As a result of the last 12+ months, corporate supply chain predictors and associated analytics have been deemed all but useless. For many companies that focus a large portion of their revenue on seasonal products or predictable changes — e.g. most retailers — it has indeed been a guessing game to accurately predict how much inventory is needed, where to prioritize, when to ship and so much more. This has left many with excess inventory, which can quickly depreciate in value, take up valuable space on shelves and in warehouses, and further disrupt cash flow and profitability in an already turbulent time.
This puts retailers in a unique position: How do they more accurately predict inventory needs while simultaneously ensuring a positive, sustainable route for excess products?
First and foremost, effective supply chain management using advanced predictive analytics technology is key. Not only does this reduce costs (and paperwork and time and mistakes…the list goes on), but it also reduces a company’s overall carbon footprint. And this is something the fashion industry can’t afford to abuse. With 13 million tons of recyclable textiles wasted annually, the fashion industry is the second-largest global polluter, behind only the oil industry.
Further, advanced analytics encourage on-demand capabilities that enable companies to strategize around excess inventory allocation both in advance and in real time, and pinpoint when and where said products could remain the most attractive in the secondary market (e.g. T.J. Maxx, Five Below, etc.).
However, despite even the most advanced technologies, there will always be excess inventory that corporate decision-makers need to find homes for while simultaneously minimizing losses to the organization — or, ideally, finding new channel opportunities. And of course, given the rollercoaster ride that was 2020, all concerned would like to find a solution that benefits the bottom line in the most effective way.
Many have turned to deep discounting by knocking down prices as much as 80%, though this strategy is a short-term fix with little longevity. In a similar vein, there are also opportunities to offer excess items in a bundled package with other goods, which encourages additional money spent with little reason for a consumer not to swipe. In addition, others have kept seasonal items on hand to use the following year (typically at less-discounted prices); this is called a “pack-and-hold” strategy. Naturally, this isn’t as popular, as the carrying costs can often wipe out any chance of achieving profitability.
Throughout 2020, given how tumultuous and trying it was — both personally, financially, and beyond — many also decided to donate and take advantage of the tax and marketing opportunities related to charitable donations. This also provides a potential PR benefit as well.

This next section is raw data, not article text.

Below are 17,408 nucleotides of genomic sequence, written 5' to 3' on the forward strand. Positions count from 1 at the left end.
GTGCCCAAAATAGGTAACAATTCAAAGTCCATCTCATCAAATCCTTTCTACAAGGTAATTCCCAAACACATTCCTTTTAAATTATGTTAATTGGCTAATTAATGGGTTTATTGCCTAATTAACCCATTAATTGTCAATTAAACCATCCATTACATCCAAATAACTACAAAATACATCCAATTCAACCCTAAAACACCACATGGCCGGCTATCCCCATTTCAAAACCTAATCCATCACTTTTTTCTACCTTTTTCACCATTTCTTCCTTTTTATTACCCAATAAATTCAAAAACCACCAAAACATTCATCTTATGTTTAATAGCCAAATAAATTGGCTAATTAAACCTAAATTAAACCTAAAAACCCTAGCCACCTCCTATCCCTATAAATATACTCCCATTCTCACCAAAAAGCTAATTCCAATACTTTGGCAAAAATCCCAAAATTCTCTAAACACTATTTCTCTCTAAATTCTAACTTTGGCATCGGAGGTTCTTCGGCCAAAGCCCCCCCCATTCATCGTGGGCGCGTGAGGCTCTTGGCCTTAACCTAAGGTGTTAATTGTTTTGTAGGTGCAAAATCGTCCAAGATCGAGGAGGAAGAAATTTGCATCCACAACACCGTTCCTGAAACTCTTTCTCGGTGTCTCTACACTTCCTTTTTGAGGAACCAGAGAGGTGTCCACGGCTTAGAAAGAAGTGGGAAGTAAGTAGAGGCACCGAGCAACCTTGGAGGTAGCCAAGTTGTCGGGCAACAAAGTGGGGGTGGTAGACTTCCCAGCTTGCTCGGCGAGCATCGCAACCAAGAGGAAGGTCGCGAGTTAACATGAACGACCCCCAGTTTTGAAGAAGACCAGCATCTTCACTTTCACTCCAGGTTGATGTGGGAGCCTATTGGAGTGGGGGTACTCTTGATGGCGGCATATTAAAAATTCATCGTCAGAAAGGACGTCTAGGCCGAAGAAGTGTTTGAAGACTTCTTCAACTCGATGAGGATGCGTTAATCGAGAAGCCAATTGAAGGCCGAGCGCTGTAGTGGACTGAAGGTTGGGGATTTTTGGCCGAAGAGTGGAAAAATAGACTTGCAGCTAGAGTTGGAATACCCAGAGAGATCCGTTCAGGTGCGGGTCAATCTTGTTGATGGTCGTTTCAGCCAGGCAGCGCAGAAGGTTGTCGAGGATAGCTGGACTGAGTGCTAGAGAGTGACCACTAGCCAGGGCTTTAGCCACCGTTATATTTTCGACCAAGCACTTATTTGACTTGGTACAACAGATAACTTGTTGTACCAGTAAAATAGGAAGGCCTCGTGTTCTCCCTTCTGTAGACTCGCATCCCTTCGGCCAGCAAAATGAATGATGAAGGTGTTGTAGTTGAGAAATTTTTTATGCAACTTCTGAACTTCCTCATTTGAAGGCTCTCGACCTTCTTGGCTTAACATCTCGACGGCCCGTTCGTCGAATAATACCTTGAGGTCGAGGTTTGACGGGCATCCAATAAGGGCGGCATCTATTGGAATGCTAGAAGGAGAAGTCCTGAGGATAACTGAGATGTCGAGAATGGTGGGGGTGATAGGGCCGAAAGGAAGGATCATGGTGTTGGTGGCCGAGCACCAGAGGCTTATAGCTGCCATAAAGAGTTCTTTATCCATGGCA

Corporate trade is another option for moving excess inventory quickly and seamlessly, while providing a larger financial benefit than traditional liquidation.
Corporate trade provides companies with the solution to recover full original value for any type of underperforming asset, including excess inventory, problematic real estate, capital equipment, fleet vehicles, unwanted media sponsorships and more. Utilizing the corporate trade model, clients are able to improve EBITDA and increase cash flow savings while immediately reducing carrying costs. The model restores full original value to any type of underperforming asset and protects brand equity.
More than 400,000 businesses participate in corporate trade in any given year, according to statistics from the International Reciprocal Trade Association, and largely because it is such a simple process:
- The Client identifies the underperforming asset.
- The Client receives full original value (wholesale or book) for the asset in form of a Trade Credit, which is then used to purchase media and/or other marketing and business services through the Corporate Trade Company.
- The asset is shipped to the client pre-approved buyer/channel.
- The Client uses the Trade Credit to purchase consumer media and other services through Corporate Trade Company. Media and services include:
- Digital Media
iii. OTT/CTV/Addressable TV
- National Cable TV
- Local Broadcast (audio and TV)
- Network Audio
Corporate trade can be completed seasonally, annually or simply on an as-needed basis with no pressure for continuation, and of course, corporate trade companies can provide guidance on the best return on investment moving forward.
While 2020 was one of the most challenging years many of us have experienced, it did highlight the abundance of options retailers have when handling excess inventory.
With 2020 being one of the hardest years to recover from financially, it is understandable that many companies will diversify their options when it comes to excess inventory. Moving forward, many of these companies will optimize technology to better prepare themselves ahead of unexpected dips in the market, changes in purchasing behaviors and future black swan events such as health crises. In terms of excess inventory management, some will liquidate portions of their inventory for cash and some will discount, but many will turn to corporate trade.
Sean Magee is the Founder and CEO of Anchor Trading, an independent, full-service and veteran-owned corporate trade company. Anchor helps companies alleviate the financial losses inherent with the sale of any type of underperforming asset. With more than 22 years of experience in media, finance and corporate trade, Magee has negotiated and managed more than 175 corporate trade transactions involving real estate, capital equipment, trade claims, sponsorships and virtually every type of consumer product inventory. Some clients include Whirlpool Corporation, McCormick & Company, Electrolux, New Era Cap Co., William Grant & Sons, Santa Margherita Wines, Robert Bosch Corporation, Trex Inc., Dean Foods, and WhiteWave Foods.